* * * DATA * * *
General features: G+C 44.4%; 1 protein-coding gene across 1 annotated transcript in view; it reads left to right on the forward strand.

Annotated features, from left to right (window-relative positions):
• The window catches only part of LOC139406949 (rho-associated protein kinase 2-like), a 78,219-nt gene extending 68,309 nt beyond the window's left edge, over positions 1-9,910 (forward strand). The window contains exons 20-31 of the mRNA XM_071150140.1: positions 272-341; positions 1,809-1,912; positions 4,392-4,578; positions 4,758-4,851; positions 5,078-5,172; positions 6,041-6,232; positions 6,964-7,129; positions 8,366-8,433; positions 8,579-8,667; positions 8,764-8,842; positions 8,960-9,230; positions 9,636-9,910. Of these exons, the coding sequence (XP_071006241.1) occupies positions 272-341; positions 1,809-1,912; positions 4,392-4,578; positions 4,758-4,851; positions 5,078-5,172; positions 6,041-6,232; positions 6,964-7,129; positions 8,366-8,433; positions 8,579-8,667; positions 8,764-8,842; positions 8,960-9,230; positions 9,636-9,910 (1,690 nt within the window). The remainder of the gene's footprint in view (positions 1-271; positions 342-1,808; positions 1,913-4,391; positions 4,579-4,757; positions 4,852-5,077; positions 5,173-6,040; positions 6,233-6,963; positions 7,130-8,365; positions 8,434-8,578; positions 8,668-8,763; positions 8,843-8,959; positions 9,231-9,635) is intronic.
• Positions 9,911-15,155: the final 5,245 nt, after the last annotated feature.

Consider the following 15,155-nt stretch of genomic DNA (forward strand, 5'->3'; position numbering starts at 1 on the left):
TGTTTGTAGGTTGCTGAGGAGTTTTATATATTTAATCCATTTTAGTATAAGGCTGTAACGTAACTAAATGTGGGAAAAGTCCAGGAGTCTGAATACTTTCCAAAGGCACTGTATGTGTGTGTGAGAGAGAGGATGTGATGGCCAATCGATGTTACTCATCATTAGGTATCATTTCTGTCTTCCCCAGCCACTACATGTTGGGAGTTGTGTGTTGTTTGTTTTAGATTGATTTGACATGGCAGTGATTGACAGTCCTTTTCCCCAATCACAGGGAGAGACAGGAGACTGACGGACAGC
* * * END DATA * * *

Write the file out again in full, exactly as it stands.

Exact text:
General features: G+C 44.4%; 1 protein-coding gene across 1 annotated transcript in view; it reads left to right on the forward strand.

Annotated features, from left to right (window-relative positions):
• The window catches only part of LOC139406949 (rho-associated protein kinase 2-like), a 78,219-nt gene extending 68,309 nt beyond the window's left edge, over positions 1-9,910 (forward strand). The window contains exons 20-31 of the mRNA XM_071150140.1: positions 272-341; positions 1,809-1,912; positions 4,392-4,578; positions 4,758-4,851; positions 5,078-5,172; positions 6,041-6,232; positions 6,964-7,129; positions 8,366-8,433; positions 8,579-8,667; positions 8,764-8,842; positions 8,960-9,230; positions 9,636-9,910. Of these exons, the coding sequence (XP_071006241.1) occupies positions 272-341; positions 1,809-1,912; positions 4,392-4,578; positions 4,758-4,851; positions 5,078-5,172; positions 6,041-6,232; positions 6,964-7,129; positions 8,366-8,433; positions 8,579-8,667; positions 8,764-8,842; positions 8,960-9,230; positions 9,636-9,910 (1,690 nt within the window). The remainder of the gene's footprint in view (positions 1-271; positions 342-1,808; positions 1,913-4,391; positions 4,579-4,757; positions 4,852-5,077; positions 5,173-6,040; positions 6,233-6,963; positions 7,130-8,365; positions 8,434-8,578; positions 8,668-8,763; positions 8,843-8,959; positions 9,231-9,635) is intronic.
• Positions 9,911-15,155: the final 5,245 nt, after the last annotated feature.

Consider the following 15,155-nt stretch of genomic DNA (forward strand, 5'->3'; position numbering starts at 1 on the left):
TGTTTGTAGGTTGCTGAGGAGTTTTATATATTTAATCCATTTTAGTATAAGGCTGTAACGTAACTAAATGTGGGAAAAGTCCAGGAGTCTGAATACTTTCCAAAGGCACTGTATGTGTGTGTGAGAGAGAGGATGTGATGGCCAATCGATGTTACTCATCATTAGGTATCATTTCTGTCTTCCCCAGCCACTACATGTTGGGAGTTGTGTGTTGTTTGTTTTAGATTGATTTGACATGGCAGTGATTGACAGTCCTTTTCCCCAATCACAGGGAGAGACAGGAGACTGACGGACAGC